Feng, B., & Feng, H. (2018). Advice across cultures. In E. L. MacGeorge & L. M. V. Swol (Eds.), The Oxford handbook of advice (pp. 381–402). Oxford, U.K.: Oxford University Press.Find this resource:

                                                                                          Feng, B., & MacGeorge, E. L. (2006). Predicting receptiveness to advice: Characteristics of the problem, the advice-giver, and the recipient. Southern Communication Journal, 71(1), 67–85.Find this resource:

                                                                                            Feng, B., & MacGeorge, E. L. (2010). The influences of message and source factors on advice outcomes. Communication Research, 37, 576–598.Find this resource:

                                                                                              Feng, B., & Magen, E. (2016). Relationship closeness predicts unsolicited advice giving in supportive interactions. Journal of Social and Personal Relationships, 33, 751–767.Find this resource:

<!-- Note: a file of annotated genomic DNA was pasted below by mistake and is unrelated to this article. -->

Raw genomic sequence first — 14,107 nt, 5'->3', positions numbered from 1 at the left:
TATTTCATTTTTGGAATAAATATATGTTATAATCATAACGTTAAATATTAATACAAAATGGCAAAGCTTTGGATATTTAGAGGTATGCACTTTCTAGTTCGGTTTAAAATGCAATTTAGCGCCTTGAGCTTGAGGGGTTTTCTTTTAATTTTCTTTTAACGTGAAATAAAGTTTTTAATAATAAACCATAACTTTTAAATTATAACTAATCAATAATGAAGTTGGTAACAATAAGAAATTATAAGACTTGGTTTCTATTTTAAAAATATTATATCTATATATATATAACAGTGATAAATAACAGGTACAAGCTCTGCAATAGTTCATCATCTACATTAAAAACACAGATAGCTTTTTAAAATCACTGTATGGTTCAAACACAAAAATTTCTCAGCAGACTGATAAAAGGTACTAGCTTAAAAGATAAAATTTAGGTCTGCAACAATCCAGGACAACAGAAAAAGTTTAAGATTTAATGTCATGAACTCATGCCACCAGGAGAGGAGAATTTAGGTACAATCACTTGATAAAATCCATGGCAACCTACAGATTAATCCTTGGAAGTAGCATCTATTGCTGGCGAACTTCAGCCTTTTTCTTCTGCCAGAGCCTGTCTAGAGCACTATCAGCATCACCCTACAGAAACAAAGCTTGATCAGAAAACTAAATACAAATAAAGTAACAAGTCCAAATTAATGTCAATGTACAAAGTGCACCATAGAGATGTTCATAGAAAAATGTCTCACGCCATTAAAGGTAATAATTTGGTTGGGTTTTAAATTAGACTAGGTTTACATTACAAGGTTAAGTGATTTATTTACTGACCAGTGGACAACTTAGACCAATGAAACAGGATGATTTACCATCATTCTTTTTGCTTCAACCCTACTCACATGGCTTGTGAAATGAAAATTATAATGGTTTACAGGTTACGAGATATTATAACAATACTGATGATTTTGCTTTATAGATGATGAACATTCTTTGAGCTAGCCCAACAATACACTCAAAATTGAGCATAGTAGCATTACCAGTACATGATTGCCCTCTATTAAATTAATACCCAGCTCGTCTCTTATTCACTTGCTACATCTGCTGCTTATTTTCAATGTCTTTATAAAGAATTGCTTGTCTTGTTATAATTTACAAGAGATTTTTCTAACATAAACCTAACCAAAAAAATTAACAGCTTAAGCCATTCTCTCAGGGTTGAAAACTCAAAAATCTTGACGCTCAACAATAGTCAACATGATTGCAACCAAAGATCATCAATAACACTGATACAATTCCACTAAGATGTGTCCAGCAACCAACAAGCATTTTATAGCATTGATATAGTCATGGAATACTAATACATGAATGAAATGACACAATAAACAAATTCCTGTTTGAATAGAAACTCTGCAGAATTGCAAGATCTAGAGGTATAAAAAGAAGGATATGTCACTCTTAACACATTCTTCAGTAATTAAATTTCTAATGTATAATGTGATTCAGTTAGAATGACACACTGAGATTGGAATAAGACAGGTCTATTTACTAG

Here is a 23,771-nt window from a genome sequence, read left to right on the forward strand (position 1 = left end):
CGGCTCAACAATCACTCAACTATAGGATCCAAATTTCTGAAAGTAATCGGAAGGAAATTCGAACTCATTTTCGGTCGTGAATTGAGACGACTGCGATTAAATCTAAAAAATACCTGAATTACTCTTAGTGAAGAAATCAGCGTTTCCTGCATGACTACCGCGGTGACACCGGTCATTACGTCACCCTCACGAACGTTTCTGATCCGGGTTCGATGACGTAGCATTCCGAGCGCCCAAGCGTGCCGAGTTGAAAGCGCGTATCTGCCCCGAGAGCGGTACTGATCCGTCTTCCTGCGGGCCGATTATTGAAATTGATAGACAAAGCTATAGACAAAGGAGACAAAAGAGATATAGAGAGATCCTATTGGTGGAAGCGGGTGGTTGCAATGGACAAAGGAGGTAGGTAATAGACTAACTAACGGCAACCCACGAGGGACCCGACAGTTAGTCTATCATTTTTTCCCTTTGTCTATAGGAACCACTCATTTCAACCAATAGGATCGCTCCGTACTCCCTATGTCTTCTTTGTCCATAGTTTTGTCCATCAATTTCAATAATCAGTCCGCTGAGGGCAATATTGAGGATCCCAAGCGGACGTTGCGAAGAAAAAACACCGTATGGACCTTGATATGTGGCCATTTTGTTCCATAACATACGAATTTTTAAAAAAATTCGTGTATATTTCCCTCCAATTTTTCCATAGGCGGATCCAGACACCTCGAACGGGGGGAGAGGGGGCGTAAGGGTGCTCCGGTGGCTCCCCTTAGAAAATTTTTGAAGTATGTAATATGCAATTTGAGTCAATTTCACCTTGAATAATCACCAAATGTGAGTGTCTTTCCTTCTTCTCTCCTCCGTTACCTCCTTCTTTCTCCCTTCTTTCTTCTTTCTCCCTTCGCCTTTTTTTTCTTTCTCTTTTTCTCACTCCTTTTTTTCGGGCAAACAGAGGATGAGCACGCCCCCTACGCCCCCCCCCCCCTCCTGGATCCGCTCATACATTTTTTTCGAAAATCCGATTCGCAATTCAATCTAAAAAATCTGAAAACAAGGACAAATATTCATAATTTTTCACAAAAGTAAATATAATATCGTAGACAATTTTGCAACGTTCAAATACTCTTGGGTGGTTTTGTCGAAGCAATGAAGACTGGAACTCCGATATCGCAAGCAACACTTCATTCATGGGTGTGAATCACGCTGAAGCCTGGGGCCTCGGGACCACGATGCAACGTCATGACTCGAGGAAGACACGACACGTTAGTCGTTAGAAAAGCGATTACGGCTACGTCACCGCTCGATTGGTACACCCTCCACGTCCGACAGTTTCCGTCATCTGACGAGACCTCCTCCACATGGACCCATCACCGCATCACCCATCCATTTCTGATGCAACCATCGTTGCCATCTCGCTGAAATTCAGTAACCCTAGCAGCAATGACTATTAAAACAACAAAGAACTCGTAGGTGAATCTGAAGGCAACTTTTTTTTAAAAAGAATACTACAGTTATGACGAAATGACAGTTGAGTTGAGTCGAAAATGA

Feng, B., Zhu, X., & Malloch, Y. Z. (2018). Advice communication in cyberspace. In E. L. MacGeorge & L. M. V. Swol (Eds.), The Oxford handbook of advice (pp. 363–380). Oxford, U.K.: Oxford University Press.Find this resource:

                                                                                                  Feng, H., Zhang, W., Huang, W., & Hong, S. (2016). A mediation model of giving advice intention across two cultures. Intercultural Communication Studies, 25(3), 168–212.Find this resource:

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                                                                                                            Gino, F., & Schweitzer, M. E. (2008). Blinded by anger or feeling the love: How emotions influence advice taking. Journal of Applied Psychology, 93, 1165–1173.Find this resource:

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                                                                                                                        Guntzviller, L. M. (2018). Advice messages and interactions. In E. L. MacGeorge & L. M. V. Swol (Eds.), The Oxford handbook of advice (pp. 69–90). Oxford, U.K.: Oxford University Press.Find this resource: